This is what we are experiencing here, and it is different. Neither of us have ever even seen such humble circumstances in the U.S. in our entire lives, even growing up in a border town in southern New Mexico. But I do not expect we will ever be in a better home than the one today, or see better examples of Christ like service and living by all the other people we met today, like Diego and his dad, or the guy teaching the priesthood meeting lesson, or the other leaders in the branch.
Oh, I forgot to mention. When we saw the sister missionaries outside the church it was already dark and cold and it was very windy. We were ready to be on the road and get home and end the day. We asked where they were going. They said they had no more appointments for day so they were going, no, not going home to end the day and get warm, they were going to go “knock on doors” till theircurfew. Wouldn’t you think more people would be interested in knowing what was so important to make them want to do that?
Also, we counted it as one of those frequent miraculous “coincidences” we keep having here, where things just click together to make sure we move along our way and meet and talk to those the Lord would have us meet. It could have been a very different story with a dead battery in a strange town in Chile that had already shut down for the night. Then Diego calls us when we get home to check on us to make sure we arrived OK. We don’t even know the guy.
14 August 2013 Lots of the missionaries were transferred today. Most companionships in our zone changed. Elder Nunez and I teamed up for a couple of hours in the evening while Elder Saldivar went with E. Beloqui and our wives went visiting sisters. Not too many people answered their doors, but one did, Hno F, an inactive Elder who is partially crippled and walks with two canes and runs a junk store that looks like a hoarder’s house. We made our way into a back room and after chit chat, asked him why he thought the Lord inspired us to drop by and visit him. After a long pause, he said it was because he needed to make some changes, be more committed and strong in the gospel, and he’d been praying for the strength to do that. He asked for help. We challenged him to accept a calling as a home teacher and help the other families he would be assigned to visit, and to attend church meetings, and to read his scriptures and pray regularly. He was so happy to have a calling and he accepted the challenge. He came to church theand we matched him up as a home teacher with another crippled guy in the ward who is in a wheel chair and also recently went blind, and is very despondent. They were so happy to meet each other. Hno F. lives close enough he can walk to Roberto’s house. They were all smiles to meet each other.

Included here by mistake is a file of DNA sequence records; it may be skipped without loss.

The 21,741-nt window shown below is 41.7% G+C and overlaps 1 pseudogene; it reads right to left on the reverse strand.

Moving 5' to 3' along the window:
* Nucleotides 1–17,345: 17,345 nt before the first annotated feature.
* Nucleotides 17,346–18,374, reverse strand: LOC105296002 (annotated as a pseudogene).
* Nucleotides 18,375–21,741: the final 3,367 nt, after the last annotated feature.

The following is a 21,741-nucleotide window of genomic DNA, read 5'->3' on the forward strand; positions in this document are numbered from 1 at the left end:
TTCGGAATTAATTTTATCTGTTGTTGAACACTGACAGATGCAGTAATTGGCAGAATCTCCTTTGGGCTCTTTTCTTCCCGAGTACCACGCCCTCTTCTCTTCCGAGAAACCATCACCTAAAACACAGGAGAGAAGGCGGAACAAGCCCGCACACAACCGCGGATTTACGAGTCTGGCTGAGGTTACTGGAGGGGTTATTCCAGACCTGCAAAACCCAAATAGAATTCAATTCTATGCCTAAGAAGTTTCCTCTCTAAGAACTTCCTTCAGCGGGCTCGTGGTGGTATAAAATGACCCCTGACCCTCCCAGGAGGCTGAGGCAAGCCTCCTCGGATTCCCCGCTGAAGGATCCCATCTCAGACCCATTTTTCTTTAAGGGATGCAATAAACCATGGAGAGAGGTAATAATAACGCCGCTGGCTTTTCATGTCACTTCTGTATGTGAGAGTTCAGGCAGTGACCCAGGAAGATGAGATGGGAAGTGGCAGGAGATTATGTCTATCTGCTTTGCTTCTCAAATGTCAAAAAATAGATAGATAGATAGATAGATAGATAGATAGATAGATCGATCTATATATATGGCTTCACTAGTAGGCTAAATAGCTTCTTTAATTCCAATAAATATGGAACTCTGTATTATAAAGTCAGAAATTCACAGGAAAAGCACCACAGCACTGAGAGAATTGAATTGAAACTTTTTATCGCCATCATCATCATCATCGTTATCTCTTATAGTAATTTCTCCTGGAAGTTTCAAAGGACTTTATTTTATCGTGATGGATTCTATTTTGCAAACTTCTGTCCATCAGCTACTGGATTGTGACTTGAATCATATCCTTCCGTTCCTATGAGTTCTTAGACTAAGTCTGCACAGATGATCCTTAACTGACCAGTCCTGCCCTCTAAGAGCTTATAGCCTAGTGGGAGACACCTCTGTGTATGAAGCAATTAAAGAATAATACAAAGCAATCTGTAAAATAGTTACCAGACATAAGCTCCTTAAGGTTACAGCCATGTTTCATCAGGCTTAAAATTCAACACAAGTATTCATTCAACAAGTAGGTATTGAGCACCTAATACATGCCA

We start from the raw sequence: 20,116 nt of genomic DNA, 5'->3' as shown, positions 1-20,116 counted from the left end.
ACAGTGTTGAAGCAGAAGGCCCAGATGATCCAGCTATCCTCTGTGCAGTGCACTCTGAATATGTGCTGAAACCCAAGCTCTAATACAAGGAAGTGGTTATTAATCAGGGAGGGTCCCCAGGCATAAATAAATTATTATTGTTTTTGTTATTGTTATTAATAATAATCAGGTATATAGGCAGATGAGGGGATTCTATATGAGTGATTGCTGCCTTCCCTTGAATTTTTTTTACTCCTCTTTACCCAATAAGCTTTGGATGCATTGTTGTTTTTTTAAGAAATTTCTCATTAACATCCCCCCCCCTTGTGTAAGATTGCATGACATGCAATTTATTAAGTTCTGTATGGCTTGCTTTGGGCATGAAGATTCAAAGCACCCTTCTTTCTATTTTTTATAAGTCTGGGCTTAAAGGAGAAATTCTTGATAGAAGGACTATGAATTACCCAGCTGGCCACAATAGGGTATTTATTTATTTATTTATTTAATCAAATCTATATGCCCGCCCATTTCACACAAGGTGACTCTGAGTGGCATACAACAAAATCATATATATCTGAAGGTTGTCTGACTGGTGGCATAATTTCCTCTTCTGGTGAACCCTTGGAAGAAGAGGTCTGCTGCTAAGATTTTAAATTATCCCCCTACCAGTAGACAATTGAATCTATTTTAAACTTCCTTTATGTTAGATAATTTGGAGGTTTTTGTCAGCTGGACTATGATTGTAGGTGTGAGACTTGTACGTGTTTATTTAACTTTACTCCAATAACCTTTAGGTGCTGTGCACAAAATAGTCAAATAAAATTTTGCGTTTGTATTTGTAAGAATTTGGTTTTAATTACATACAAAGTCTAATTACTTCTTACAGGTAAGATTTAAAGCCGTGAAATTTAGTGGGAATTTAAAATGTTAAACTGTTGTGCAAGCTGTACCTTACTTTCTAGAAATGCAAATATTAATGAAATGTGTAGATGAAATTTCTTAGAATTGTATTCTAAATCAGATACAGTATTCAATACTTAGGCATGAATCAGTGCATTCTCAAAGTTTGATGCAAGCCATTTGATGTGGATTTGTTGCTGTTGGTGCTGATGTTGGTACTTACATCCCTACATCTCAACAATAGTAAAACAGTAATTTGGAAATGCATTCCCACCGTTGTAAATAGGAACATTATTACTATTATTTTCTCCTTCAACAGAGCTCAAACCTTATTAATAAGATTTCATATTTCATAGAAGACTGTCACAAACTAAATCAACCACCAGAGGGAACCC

Burros on a walk
House on street with double trouble door
Combarbala gearing up for Independence Day
Kelly and bad dog Maya
Waso on the Los Vilos beach in front of house
Grandpa Frank would like these ram horns